Gluten – why so many of us react to it?
Gluten has become one of the major dietary components that so many of us have an adverse reaction to. In the last 40-50 years the incidence of coeliac disease and other gluten related illnesses has skyrocketed. This is most likely due to how our grains are grown and genetically modified. Through modifying and hybridising these plants, they have become easier and faster to grow, resistant to harsh environments and ultimately more profitable to produce.
Gluten is a protein found in wheat, spelt, oats, rye, barley and products made from them. Gluten sensitivity causes inflammation of the gut, eventually leading to intestinal permeability or ‘leaky gut’. This can trigger allergies, sensitivities and inflammation in the body. The lining of the small intestine contains millions of tiny hair like projections called villi which absorb our nutrients from our food. Coeliac disease is a condition, where gluten causes an autoimmune reaction in which the immune system mistakenly attacks itself. This results in the lining of the small intestine becoming damaged, thereby reducing the person’s ability to absorb nutrients from food. The process may damage other areas of the body also and increase the risk for diseases like bone disease, anaemia and intestinal disorders. Symptoms of gluten sensitivity can include:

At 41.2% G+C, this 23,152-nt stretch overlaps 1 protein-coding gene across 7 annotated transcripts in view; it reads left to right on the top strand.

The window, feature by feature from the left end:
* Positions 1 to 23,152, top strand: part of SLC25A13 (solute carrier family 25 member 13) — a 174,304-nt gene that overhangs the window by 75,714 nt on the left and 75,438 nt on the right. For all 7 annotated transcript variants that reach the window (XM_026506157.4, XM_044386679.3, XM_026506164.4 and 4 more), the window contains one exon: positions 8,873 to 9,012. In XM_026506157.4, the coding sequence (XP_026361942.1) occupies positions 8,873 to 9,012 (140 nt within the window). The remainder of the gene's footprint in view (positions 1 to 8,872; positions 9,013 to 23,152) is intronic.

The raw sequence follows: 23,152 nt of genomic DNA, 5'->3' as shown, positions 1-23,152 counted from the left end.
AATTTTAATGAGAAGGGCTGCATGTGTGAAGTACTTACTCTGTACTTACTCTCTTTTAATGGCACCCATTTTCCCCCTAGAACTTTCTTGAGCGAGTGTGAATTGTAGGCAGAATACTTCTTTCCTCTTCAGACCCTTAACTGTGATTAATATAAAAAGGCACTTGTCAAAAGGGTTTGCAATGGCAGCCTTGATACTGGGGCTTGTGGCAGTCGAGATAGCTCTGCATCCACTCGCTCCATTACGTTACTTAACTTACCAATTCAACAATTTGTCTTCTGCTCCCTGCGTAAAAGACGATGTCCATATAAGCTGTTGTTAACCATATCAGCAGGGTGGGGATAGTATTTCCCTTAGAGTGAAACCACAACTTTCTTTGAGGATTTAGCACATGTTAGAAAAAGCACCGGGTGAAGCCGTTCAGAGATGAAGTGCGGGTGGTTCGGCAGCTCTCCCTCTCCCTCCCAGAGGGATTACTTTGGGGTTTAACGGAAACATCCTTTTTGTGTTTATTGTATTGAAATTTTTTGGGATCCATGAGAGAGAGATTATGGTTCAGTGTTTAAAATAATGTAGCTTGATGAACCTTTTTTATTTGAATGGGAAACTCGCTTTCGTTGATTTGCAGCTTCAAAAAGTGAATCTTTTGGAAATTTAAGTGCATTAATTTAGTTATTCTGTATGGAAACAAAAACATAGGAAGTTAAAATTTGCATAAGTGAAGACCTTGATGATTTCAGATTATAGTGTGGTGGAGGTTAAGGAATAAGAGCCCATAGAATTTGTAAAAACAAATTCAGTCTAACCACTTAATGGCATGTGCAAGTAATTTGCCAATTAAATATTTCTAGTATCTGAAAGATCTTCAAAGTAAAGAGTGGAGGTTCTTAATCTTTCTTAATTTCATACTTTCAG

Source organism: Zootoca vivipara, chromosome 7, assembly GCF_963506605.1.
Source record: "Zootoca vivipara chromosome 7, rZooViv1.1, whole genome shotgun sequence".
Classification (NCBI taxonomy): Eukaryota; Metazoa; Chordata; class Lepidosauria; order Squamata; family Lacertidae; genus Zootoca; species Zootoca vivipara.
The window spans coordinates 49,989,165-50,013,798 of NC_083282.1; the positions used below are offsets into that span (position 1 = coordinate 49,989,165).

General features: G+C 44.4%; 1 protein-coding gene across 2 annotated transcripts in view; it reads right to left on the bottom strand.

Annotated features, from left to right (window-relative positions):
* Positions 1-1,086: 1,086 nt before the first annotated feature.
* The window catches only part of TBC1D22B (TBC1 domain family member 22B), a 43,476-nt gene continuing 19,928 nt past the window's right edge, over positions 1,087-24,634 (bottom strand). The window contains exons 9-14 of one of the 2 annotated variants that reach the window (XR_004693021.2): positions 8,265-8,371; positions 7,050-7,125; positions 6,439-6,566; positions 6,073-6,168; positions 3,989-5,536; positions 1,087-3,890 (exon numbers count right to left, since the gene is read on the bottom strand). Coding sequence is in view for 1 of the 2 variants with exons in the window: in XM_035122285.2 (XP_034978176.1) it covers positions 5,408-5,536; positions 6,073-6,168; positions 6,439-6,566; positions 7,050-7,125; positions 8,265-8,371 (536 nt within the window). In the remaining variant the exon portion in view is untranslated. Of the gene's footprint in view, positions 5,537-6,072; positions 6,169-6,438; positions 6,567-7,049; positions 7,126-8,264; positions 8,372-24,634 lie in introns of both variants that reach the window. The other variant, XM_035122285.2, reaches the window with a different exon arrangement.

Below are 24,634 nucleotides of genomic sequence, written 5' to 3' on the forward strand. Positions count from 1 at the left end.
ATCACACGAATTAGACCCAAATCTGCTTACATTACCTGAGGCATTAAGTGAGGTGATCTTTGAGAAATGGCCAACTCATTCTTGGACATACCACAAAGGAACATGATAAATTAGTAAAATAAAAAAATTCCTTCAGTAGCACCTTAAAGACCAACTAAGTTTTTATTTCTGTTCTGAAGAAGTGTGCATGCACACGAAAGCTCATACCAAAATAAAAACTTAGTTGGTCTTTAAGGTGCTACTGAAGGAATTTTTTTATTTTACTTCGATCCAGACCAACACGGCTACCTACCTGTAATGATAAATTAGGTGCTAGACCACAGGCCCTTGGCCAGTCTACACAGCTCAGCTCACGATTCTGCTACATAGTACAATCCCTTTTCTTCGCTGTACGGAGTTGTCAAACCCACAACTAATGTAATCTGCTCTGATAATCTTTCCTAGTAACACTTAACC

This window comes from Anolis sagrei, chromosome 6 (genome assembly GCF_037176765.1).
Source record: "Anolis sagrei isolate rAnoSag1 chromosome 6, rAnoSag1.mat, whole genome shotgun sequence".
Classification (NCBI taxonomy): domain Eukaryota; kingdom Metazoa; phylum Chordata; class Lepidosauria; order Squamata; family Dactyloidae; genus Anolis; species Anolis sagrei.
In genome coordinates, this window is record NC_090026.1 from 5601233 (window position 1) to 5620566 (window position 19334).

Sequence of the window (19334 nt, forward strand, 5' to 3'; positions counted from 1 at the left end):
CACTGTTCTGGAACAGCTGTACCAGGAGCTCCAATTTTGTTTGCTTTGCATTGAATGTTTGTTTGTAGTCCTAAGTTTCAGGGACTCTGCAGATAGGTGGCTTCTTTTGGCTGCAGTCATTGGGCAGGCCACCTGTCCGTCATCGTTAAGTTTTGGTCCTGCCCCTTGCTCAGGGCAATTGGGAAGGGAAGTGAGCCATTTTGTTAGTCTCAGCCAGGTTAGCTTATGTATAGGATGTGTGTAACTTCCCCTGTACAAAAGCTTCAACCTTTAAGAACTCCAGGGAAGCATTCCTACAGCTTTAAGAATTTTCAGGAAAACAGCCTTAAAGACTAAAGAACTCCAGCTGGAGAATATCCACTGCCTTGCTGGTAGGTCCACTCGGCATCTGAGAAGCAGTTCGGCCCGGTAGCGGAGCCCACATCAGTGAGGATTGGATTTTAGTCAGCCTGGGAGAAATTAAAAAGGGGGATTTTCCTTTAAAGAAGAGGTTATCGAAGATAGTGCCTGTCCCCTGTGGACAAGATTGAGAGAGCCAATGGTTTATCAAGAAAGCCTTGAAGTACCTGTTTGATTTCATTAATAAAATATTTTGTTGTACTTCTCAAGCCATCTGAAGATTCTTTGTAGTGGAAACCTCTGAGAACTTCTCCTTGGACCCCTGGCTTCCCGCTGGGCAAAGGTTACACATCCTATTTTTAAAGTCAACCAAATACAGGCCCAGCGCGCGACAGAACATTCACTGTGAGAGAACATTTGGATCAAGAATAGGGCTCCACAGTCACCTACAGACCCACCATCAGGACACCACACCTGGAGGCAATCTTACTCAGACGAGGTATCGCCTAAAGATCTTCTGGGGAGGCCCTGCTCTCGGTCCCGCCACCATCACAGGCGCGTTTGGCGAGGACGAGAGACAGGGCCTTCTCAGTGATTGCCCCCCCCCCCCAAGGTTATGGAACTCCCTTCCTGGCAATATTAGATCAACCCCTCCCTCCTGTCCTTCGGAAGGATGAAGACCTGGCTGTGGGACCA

Diarrhoea Constipation Weight Loss Chronic Tiredness Anaemia Indigestion Depression Infertility Mouth Ulcers Abdominal Cramps Vomiting IBS
Research studies cited in many medical journals have linked Gluten Sensitivity to behavioural and developmental disorders in children such as Autism, ADHD, and Asperger’s Syndrome
By Richard Sheehan Nutritional Therapist Dip NT mIANT
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